This paper critically analyzes and explores the discussion of the theory of empathy formulated by Leopold Blaustein (1905–1942 [or 1944]) in his phenomenological aesthetics. Blaustein studied at Lvov University roughly between 1923 and 1927. After Twardowski’s (and Ingarden’s) recommendations, he studied under Husserl in Freiburg im Breisgau in the summer semester of 1925. He received a doctoral degree in 1927 (written under Twardowski), and in 1928 he published the dissertation as the very first monograph on Husserl published in Poland. The paper defends the thesis that Blaustein comprehends the body as the key phenomenon in empathy and social actions, such as, e.g., watching a movie in a cinema together with other viewers.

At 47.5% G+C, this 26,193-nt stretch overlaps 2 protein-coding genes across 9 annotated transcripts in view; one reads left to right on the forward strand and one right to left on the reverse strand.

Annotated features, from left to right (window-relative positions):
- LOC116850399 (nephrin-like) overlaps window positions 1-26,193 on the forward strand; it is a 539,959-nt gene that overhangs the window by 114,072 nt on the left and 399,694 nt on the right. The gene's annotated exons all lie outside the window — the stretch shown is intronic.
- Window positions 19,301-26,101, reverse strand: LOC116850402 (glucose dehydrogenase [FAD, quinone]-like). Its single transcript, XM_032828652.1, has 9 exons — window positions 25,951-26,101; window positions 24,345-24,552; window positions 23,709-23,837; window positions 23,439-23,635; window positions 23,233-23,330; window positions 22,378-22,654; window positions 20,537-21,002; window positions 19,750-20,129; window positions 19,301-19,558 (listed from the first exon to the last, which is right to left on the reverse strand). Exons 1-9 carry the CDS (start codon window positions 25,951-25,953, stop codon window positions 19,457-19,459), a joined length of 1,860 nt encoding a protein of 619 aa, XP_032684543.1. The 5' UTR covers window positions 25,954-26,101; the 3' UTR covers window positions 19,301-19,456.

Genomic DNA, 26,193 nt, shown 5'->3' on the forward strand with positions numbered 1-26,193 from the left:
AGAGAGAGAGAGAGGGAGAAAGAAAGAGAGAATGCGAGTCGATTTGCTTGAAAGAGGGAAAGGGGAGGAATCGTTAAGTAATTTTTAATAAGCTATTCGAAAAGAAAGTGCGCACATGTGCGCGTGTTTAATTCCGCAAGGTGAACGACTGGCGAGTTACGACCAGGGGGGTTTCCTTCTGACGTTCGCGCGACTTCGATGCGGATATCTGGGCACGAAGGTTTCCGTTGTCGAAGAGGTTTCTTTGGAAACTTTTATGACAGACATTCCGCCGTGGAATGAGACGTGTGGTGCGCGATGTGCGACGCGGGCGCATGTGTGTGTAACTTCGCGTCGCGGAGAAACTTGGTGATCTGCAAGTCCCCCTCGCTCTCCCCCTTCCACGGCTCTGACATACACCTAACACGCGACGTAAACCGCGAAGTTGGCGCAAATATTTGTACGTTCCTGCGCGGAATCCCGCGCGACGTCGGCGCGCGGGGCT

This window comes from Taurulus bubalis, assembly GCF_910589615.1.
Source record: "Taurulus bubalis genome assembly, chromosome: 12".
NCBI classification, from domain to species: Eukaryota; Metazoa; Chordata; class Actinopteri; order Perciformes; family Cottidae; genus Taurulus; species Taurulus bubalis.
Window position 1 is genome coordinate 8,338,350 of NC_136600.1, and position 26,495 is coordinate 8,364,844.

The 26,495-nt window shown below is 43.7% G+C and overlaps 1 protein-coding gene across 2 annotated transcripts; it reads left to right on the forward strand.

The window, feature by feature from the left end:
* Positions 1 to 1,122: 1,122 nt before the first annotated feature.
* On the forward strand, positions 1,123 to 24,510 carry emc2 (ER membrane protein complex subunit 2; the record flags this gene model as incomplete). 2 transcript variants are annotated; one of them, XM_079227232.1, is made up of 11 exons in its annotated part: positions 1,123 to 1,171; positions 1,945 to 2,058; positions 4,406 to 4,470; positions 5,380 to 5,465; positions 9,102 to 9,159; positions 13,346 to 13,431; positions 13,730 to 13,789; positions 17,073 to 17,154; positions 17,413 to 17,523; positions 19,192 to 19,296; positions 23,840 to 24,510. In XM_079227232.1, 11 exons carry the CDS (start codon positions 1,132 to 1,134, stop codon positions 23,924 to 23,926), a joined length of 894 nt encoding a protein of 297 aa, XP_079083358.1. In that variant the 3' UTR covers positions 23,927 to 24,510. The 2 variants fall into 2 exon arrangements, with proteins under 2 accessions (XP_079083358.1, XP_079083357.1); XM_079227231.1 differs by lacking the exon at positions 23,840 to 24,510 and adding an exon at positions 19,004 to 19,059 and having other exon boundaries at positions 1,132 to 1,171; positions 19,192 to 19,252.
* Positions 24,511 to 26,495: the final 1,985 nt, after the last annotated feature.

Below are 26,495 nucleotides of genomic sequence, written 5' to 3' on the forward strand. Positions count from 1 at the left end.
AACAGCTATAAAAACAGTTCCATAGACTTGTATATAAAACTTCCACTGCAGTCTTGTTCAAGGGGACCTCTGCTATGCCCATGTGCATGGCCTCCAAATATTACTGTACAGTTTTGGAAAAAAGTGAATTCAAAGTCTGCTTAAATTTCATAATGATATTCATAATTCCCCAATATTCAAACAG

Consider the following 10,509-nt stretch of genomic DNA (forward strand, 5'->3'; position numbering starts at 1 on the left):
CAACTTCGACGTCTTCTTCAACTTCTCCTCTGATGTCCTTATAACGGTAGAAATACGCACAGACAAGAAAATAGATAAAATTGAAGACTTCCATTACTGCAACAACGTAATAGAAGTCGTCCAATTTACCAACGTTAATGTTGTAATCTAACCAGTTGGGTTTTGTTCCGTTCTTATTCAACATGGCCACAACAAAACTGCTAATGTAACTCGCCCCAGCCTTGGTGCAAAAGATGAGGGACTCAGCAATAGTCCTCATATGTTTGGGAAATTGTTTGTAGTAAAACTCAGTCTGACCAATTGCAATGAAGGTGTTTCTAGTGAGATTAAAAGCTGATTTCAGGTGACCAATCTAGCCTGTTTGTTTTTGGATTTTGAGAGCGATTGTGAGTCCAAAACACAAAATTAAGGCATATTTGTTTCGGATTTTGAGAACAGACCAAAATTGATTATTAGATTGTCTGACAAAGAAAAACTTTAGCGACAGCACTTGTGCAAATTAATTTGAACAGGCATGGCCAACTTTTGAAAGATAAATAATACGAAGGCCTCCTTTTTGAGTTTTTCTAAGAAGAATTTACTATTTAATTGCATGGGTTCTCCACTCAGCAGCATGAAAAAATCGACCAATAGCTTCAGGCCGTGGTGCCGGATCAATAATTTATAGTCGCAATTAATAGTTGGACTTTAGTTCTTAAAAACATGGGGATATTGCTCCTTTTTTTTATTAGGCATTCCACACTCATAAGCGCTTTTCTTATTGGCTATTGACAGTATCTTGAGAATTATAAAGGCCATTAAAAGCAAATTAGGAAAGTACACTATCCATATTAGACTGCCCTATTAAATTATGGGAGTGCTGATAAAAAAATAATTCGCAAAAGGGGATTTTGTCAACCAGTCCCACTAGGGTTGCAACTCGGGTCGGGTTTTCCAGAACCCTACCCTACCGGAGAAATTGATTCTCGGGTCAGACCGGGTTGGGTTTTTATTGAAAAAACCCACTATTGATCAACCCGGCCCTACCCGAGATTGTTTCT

Blaustein understood sensuousness in his aesthetics in the broad context of bodily movements. This general concept was elaborated by Blaustein at three intertwined levels: (1) the body as the center point of aesthetic perception, which enables the constitution of the aesthetic object by the ongoing perception of it from different perspectives; (2) the body projected into the so-called imaginative world of art; finally, (3) the body of another subject, which is the basis for the empathic perception of the other’s psychic life. Level (1) is connected with the spatiality of perceived art objects and, more generally, with the phenomenon of the perspectivity of perception. Blaustein emphasized that perception involves different perspectives, and this is possible due to the body of the viewer. He explored this problem in his Przedstawienia imaginatywne [Imaginative Presentations]. Level (1), thus described, corresponds with the most basic experience of the body. It also determines level (2), i.e., the phenomenon of projecting the body (rzutowanie ciała) into the so-called imaginative world of art. Blaustein’s idea of projecting the body describes the phenomenon of perspectivity inherent to artworks, including paintings, movies, or theater plays. Level (3) mainly concerns the phenomenon of perceiving the other’s body—in Husserl’s terminology, a physical or objective body (Körper)—, and the constitution of the other’s psychic life on the basis of perceiving a mere physical body. In a word, level (3) concerns the phenomenon of empathy (Einfühlung). In the context of art, this phenomenon concerns the problem of understanding the characters represented in a work of art. Blaustein claimed that empathy is crucial for describing the aesthetic experience. In the paper, I will also analyze Blaustein’s idea of “joint” experiences. For Blaustein, there are subjective aesthetic experiences, but there are also “joint” (wspólne) lived experiences, which can be determined in their intensity, quality, or time. For instance, in a radio broadcast, this phenomenon is possible not because of a joint aesthetic object, which is subjective through and through, but because of a joint emotional attitude, which is built in joint actions, such as the applause heard in a radio broadcast.